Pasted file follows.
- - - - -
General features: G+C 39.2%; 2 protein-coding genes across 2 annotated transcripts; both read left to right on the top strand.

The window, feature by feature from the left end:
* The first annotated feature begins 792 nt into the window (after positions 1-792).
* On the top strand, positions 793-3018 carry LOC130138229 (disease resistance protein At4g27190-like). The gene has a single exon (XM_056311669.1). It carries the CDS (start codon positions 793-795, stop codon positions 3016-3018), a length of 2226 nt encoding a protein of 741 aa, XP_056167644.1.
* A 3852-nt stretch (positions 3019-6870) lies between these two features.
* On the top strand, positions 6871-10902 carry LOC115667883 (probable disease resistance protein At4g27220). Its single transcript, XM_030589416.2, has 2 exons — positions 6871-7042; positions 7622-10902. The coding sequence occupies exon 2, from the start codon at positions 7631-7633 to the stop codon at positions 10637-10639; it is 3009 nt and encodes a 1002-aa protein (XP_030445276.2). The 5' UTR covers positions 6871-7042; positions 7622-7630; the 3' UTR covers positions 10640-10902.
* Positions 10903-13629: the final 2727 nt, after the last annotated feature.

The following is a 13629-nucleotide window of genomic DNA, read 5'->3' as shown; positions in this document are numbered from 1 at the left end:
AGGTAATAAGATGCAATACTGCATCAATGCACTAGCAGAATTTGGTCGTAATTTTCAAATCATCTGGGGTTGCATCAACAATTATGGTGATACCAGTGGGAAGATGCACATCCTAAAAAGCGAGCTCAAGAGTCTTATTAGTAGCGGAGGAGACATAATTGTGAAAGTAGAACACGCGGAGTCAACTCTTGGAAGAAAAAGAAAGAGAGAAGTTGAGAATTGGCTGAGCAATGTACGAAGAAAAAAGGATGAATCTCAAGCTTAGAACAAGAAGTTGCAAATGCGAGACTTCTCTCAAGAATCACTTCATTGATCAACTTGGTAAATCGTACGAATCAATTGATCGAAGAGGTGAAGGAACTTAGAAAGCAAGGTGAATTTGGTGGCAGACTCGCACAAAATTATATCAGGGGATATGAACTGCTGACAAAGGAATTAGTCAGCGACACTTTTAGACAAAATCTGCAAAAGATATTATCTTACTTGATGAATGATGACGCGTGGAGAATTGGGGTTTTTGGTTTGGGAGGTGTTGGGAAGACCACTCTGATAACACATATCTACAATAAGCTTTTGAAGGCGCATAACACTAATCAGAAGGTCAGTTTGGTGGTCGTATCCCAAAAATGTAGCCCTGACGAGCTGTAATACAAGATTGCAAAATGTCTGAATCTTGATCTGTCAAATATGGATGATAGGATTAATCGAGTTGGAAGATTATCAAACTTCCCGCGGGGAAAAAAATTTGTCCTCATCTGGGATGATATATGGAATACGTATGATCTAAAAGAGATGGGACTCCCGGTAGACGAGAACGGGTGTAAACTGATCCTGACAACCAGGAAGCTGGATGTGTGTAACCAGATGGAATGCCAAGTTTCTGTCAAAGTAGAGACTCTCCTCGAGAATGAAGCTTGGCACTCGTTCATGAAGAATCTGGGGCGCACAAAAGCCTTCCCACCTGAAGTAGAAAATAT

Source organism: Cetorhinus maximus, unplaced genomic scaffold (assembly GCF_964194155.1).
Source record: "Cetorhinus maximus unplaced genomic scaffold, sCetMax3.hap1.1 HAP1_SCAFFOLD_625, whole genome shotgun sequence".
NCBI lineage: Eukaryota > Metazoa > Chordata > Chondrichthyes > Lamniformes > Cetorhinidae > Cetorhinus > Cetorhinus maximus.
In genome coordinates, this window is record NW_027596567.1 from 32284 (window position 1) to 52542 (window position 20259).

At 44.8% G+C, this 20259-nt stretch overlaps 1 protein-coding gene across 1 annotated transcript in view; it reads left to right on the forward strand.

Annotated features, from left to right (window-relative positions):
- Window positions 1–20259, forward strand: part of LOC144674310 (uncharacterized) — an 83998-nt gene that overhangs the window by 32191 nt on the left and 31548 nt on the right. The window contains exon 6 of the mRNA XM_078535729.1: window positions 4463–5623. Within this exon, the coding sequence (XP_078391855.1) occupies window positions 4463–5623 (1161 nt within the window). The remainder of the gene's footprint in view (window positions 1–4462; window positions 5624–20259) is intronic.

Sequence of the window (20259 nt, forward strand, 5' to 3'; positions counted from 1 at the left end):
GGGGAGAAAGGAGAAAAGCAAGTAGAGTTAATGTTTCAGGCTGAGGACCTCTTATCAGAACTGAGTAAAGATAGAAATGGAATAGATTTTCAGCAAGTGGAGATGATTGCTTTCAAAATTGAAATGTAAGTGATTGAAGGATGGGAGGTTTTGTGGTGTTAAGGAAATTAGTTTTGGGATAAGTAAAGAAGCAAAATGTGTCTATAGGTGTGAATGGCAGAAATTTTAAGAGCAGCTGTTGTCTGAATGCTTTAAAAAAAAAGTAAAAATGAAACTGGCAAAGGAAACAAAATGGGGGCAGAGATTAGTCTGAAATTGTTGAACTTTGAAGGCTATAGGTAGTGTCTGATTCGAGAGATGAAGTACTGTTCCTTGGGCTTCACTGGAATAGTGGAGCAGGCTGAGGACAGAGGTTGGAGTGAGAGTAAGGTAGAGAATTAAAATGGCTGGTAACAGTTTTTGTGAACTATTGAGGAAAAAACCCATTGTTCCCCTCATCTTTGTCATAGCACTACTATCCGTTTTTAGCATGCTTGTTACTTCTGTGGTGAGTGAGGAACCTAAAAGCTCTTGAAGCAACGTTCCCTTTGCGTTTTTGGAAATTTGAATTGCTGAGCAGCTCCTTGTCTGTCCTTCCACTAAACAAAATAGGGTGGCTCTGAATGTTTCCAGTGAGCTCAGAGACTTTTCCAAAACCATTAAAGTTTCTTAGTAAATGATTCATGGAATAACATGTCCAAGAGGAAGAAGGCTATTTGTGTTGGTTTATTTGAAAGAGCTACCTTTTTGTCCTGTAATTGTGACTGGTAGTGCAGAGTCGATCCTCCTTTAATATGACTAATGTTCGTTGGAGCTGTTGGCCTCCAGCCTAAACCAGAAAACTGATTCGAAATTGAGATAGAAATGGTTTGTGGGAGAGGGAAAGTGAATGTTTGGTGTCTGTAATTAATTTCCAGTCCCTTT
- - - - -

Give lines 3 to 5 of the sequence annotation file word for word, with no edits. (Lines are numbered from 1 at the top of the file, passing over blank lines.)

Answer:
* The first annotated feature begins 792 nt into the window (after positions 1-792).
* On the top strand, positions 793-3018 carry LOC130138229 (disease resistance protein At4g27190-like). The gene has a single exon (XM_056311669.1). It carries the CDS (start codon positions 793-795, stop codon positions 3016-3018), a length of 2226 nt encoding a protein of 741 aa, XP_056167644.1.
* A 3852-nt stretch (positions 3019-6870) lies between these two features.